• Published false or disparaging information about the business,
  • Acted with malice,
  • Lacked privilege to make the statement, and 
  • Caused special damages to the business. 

Let’s explore each of these elements in detail. 

Publication of False/Disparaging Statement

First, the statement must be published, meaning the disparaging words could either be spoken or written to someone. False comments made in a private conversation likely will not count. 

If a person makes a true statement that harms your business, you will also not have a valid claim. The comment must be false. 


Malice is the intent of the defendant. The person or entity making the comment must have known it was false, or not cared whether it was false, and made the statement anyway. 

Lack of Privilege

If the defendant had the legal privilege to make the false statement, then the business disparagement claim will fail.

Examples of privilege include statements made under oath during a judicial proceeding or statements made by members of state or federal legislatures during debates. 

Special Damages

The plaintiff must show that the business suffered special damages as a direct result of the disparaging statement.

This means that you must be able to prove an economic loss to your business. The defendant’s actions must have stopped others from doing business with you.

There is a two-year statute of limitations to file a business disparagement lawsuit in Texas.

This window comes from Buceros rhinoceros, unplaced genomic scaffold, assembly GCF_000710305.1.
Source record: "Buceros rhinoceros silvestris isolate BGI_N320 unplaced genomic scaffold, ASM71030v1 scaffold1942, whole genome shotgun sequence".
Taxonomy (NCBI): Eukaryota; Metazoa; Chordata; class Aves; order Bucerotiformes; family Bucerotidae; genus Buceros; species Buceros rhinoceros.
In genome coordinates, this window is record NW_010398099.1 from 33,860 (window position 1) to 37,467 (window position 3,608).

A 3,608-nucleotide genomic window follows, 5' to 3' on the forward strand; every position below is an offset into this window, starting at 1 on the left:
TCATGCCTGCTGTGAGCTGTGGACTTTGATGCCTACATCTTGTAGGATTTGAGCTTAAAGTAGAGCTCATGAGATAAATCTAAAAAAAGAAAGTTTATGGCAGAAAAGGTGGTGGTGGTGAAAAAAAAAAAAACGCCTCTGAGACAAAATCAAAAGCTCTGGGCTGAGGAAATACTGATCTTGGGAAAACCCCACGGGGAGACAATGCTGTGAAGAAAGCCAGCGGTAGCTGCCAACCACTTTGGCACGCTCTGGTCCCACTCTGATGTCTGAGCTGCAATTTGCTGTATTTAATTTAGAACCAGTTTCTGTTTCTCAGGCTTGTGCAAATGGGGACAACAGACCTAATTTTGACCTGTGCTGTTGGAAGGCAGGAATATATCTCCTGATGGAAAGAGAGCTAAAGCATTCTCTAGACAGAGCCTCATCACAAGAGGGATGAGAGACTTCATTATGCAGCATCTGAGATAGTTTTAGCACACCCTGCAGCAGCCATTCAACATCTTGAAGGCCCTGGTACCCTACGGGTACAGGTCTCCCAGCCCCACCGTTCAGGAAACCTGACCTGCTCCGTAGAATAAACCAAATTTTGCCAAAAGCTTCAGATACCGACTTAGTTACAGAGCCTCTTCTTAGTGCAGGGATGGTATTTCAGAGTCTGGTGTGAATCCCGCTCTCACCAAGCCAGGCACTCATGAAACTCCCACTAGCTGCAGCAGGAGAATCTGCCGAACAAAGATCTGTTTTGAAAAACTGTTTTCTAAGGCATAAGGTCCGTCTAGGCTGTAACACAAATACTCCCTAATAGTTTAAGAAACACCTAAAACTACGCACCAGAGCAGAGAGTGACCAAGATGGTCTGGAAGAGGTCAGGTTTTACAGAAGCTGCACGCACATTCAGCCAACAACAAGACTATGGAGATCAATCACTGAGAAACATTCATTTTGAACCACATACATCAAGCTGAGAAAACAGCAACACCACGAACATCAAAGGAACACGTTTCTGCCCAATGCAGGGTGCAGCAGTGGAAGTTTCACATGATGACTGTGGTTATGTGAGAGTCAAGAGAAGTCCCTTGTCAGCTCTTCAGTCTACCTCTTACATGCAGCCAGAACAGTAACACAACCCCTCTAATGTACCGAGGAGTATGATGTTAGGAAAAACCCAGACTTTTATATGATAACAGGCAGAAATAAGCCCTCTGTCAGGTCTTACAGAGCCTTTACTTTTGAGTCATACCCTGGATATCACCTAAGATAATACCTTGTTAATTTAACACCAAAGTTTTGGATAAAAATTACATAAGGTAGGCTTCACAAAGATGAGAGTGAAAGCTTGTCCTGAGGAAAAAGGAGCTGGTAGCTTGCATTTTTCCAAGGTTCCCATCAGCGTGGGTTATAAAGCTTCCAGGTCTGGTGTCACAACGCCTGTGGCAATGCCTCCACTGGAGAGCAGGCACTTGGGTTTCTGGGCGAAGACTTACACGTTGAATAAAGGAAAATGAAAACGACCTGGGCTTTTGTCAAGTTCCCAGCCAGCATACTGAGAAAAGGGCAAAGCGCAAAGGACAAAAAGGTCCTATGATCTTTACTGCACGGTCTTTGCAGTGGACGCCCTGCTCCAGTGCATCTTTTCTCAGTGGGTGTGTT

How to Avoid Business Defamation

A hurdle for businesses is tackling online defamation. From Yelp to Google reviews, the opportunity to spread false information is huge. 

As a preemptive measure, you may include an anti-disparagement provision in your contracts with customers or clients. However, this would only apply to parties to the contract.

Some businesses hire a reputation management service. These companies go after those publishing defamatory information and threaten legal action.

They also have the ability to publish enough positive information about your business, using search engine optimization (SEO) tools, to bury false statements.  

If the damage has been done, your only option may be to file a lawsuit for defamation or business disparagement.

Remember, not everyone is going to like you. You won’t always be able to prevent someone from making a negative comment or review about your business. 

As a Business Adviser I have referred several clients to this firm and when I’ve asked about their experience, it was consistent: “This Law Firm is extremely knowledgeable and reliable, Josh is very easy to work with and they are focused, efficient and cost effective.” Because it is important that my clients are being recommended to the best most ethical referral partners, I am happy to endorse the Massingill Law Firm.

John Russell Principal Adviser: The Russell Consulting Group

Contact a Business Defamation Lawyer Today

Defamation against a business can have long-lasting personal and economic impacts. If you or your business has suffered harm from a false statement, get in touch with an Austin business lawyer at Massingill

Texas defamation law can be tricky, but we take pride in simplifying the complex, so you feel confident in our representation. With over 100 five-star Google ratings, we continue to deliver quality work to our clients.

For a free consultation, call our office directly at (512) 337-4398 or contact us online.  

Author Photo

Joshua Massingill

Joshua Massingill is an attorney practicing in Austin, Texas. He serves on the Texas State Bar’s Law Practice Management Committee, the Leander Educational Excellence Foundation (LEEF) Board of Directors, and the Success-Werx Board of Advisors. He mentors young entrepreneurs in Leander ISD’s INCubatorEDU program and is active in his church.